Brian Stiller

Podcastor

Author

Global Ambassador @ WEA

Brian Stiller

Podcastor

Author

Global Ambassador @ WEA

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Lament to Members of Parliament

February 26, 1994 Articles

Dear Member of the Canadian Parliament

I send this letter as a lament. On February 18, 1994, you along with your colleagues in the house unanimously dropped the name of Jesus Christ from your morning prayer. Without a ripple of dissent, each of you stood and agreed with this new, shorter and less stilted prayer.

One can hardly blame your response. After all, living in a modern society comprised of many faiths, its difficult for a federal institution to be arbitrary in its wording and exclude Canadians who profess faiths other than Christianity or no faith at all. Yes, this change of prayer seemed so “Canadian” and so fair.

With the matter now behind us, I write to you with this lament for the loss of something so inconspicuously grand. While we have flowed in the stream of multi-cultural and pluralistic fairness we must not allow this event to go by without a reminder to us all of what has happened and what we have lost.

With one stroke of the legislative pen, you and your colleagues have cut out of our national daily offering of prayer, what is to many the core of our vision of life and truth. I’m not suggesting that Canada was ever truly Christian nor that our national or personal life has manifested fully the essentials of life in Jesus Christ. But it would be an enormous misreading of history not to recognize that our founders believed that a Christian vision of life was at the centre of this national experiment.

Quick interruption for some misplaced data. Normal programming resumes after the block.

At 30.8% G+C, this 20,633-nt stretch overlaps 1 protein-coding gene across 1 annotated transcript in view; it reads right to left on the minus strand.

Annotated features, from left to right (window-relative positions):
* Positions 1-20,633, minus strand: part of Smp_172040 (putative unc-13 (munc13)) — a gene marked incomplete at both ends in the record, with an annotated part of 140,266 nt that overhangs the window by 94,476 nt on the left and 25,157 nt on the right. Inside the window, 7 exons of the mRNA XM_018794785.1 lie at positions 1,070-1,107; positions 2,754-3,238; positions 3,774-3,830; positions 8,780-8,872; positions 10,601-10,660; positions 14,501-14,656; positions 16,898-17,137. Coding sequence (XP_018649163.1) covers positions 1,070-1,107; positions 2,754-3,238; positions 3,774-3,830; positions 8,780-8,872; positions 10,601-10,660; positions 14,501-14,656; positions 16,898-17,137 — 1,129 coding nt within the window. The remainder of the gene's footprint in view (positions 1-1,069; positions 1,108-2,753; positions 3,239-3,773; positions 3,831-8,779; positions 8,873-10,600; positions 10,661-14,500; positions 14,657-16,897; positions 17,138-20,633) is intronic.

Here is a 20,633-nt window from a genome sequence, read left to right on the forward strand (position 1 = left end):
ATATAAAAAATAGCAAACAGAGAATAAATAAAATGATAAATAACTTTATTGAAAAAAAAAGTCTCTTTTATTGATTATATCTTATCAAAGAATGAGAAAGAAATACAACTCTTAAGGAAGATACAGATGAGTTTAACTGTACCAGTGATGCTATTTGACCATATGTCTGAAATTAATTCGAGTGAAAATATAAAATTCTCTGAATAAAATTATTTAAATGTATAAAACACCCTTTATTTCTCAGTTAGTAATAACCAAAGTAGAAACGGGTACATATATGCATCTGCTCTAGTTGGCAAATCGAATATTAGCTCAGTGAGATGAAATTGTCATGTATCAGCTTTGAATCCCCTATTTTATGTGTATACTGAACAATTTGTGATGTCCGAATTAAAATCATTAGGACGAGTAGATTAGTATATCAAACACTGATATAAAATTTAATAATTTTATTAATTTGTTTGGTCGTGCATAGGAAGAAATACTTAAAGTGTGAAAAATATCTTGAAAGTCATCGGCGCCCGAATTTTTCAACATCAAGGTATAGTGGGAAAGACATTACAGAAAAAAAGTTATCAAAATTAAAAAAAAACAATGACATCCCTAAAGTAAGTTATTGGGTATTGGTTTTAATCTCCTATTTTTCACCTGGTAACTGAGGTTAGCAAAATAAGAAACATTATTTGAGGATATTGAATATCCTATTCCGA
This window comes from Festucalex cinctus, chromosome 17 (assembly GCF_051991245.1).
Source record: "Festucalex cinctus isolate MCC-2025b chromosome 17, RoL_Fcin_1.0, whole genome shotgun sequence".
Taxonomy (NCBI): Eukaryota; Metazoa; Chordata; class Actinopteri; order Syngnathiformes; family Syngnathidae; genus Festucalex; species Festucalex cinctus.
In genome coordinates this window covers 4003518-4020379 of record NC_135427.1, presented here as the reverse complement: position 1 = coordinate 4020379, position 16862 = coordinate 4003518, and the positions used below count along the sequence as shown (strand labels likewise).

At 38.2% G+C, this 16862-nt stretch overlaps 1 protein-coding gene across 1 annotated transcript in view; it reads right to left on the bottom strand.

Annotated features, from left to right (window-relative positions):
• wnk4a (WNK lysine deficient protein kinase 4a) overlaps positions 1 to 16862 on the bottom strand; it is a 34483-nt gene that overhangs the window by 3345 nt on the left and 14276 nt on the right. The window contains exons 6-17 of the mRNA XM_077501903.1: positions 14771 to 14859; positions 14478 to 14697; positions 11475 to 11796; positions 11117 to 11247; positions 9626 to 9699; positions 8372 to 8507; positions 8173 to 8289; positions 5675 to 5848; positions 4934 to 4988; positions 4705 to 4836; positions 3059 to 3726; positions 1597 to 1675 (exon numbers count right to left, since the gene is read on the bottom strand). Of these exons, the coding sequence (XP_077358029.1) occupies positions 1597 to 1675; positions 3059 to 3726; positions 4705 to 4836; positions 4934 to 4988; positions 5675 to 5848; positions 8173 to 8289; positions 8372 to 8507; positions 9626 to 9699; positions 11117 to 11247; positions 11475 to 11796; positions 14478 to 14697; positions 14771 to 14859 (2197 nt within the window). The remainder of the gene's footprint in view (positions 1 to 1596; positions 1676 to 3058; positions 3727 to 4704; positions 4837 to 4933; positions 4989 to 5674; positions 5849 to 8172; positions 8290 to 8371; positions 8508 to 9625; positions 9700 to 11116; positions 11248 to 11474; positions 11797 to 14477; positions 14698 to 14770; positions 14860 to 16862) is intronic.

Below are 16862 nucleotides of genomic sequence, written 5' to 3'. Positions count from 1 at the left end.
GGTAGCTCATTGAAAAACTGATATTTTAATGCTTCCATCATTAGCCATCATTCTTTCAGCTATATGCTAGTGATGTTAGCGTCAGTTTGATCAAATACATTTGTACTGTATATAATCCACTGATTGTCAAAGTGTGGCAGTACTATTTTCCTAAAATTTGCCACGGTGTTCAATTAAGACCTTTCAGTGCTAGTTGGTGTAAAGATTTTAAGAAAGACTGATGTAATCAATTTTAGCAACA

Neither is my lament for the passing of the old “Christendom” which was enforced in the past by church establishments. That was and is never the Gospel worked out in life. Neither do I accuse you and the other Members of Parliament with being part of a sell-out.

Rather my lament is directed towards Christians who deeply and fervently believe that Jesus Christ offers to people an understanding and way of life which is of benefit to all. We have failed to point the way or make clear to all that walking in the steps of Christ ennobles and enriches a people. This is our failure. We have not given evidence of what comes to a people who in thought and life emulate this teacher from Nazareth. Somehow in our living out His call, it has not become apparent to all Canadians that His ways bless a people.

The Angus Reed polls demonstrate the high level of Christian faith among Canadians. Sixty seven percent said that belief in the death and resurrection of Jesus Christ is essential for salvation. With this as backdrop, why then would legislatures so quickly drop any reference to the one whom two thirds of Canadians say is central to faith and life? And why would there be almost no public response?